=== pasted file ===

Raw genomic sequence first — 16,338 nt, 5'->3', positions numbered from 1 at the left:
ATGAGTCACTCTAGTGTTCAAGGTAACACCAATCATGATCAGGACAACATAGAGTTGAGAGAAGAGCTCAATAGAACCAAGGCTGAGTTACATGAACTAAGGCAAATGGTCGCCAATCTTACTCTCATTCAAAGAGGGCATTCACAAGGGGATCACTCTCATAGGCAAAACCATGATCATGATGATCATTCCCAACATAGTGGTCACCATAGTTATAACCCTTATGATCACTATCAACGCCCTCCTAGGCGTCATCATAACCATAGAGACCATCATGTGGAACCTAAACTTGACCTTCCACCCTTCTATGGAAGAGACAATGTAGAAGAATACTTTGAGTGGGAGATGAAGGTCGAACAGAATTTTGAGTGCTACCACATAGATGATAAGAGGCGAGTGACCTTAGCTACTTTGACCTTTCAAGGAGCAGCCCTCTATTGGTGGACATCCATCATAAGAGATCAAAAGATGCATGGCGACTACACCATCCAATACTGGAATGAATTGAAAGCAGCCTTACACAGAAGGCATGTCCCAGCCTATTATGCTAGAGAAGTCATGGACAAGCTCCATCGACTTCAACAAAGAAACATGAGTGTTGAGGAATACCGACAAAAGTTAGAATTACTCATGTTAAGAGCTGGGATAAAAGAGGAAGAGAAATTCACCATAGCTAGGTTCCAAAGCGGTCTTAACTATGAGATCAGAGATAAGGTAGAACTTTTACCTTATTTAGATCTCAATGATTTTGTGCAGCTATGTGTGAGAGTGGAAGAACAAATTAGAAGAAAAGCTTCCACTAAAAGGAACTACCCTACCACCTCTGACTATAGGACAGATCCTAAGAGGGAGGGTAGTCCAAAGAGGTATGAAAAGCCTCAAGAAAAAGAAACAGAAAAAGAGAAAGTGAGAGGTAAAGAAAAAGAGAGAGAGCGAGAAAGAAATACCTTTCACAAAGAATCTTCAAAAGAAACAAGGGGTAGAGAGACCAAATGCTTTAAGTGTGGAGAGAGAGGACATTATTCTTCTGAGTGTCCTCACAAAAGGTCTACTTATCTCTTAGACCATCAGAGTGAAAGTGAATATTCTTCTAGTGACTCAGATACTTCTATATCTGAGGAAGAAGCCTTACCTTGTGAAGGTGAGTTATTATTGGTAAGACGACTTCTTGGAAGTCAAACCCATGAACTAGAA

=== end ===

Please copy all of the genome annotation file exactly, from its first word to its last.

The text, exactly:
Raw genomic sequence first — 16,338 nt, 5'->3', positions numbered from 1 at the left:
ATGAGTCACTCTAGTGTTCAAGGTAACACCAATCATGATCAGGACAACATAGAGTTGAGAGAAGAGCTCAATAGAACCAAGGCTGAGTTACATGAACTAAGGCAAATGGTCGCCAATCTTACTCTCATTCAAAGAGGGCATTCACAAGGGGATCACTCTCATAGGCAAAACCATGATCATGATGATCATTCCCAACATAGTGGTCACCATAGTTATAACCCTTATGATCACTATCAACGCCCTCCTAGGCGTCATCATAACCATAGAGACCATCATGTGGAACCTAAACTTGACCTTCCACCCTTCTATGGAAGAGACAATGTAGAAGAATACTTTGAGTGGGAGATGAAGGTCGAACAGAATTTTGAGTGCTACCACATAGATGATAAGAGGCGAGTGACCTTAGCTACTTTGACCTTTCAAGGAGCAGCCCTCTATTGGTGGACATCCATCATAAGAGATCAAAAGATGCATGGCGACTACACCATCCAATACTGGAATGAATTGAAAGCAGCCTTACACAGAAGGCATGTCCCAGCCTATTATGCTAGAGAAGTCATGGACAAGCTCCATCGACTTCAACAAAGAAACATGAGTGTTGAGGAATACCGACAAAAGTTAGAATTACTCATGTTAAGAGCTGGGATAAAAGAGGAAGAGAAATTCACCATAGCTAGGTTCCAAAGCGGTCTTAACTATGAGATCAGAGATAAGGTAGAACTTTTACCTTATTTAGATCTCAATGATTTTGTGCAGCTATGTGTGAGAGTGGAAGAACAAATTAGAAGAAAAGCTTCCACTAAAAGGAACTACCCTACCACCTCTGACTATAGGACAGATCCTAAGAGGGAGGGTAGTCCAAAGAGGTATGAAAAGCCTCAAGAAAAAGAAACAGAAAAAGAGAAAGTGAGAGGTAAAGAAAAAGAGAGAGAGCGAGAAAGAAATACCTTTCACAAAGAATCTTCAAAAGAAACAAGGGGTAGAGAGACCAAATGCTTTAAGTGTGGAGAGAGAGGACATTATTCTTCTGAGTGTCCTCACAAAAGGTCTACTTATCTCTTAGACCATCAGAGTGAAAGTGAATATTCTTCTAGTGACTCAGATACTTCTATATCTGAGGAAGAAGCCTTACCTTGTGAAGGTGAGTTATTATTGGTAAGACGACTTCTTGGAAGTCAAACCCATGAACTAGAA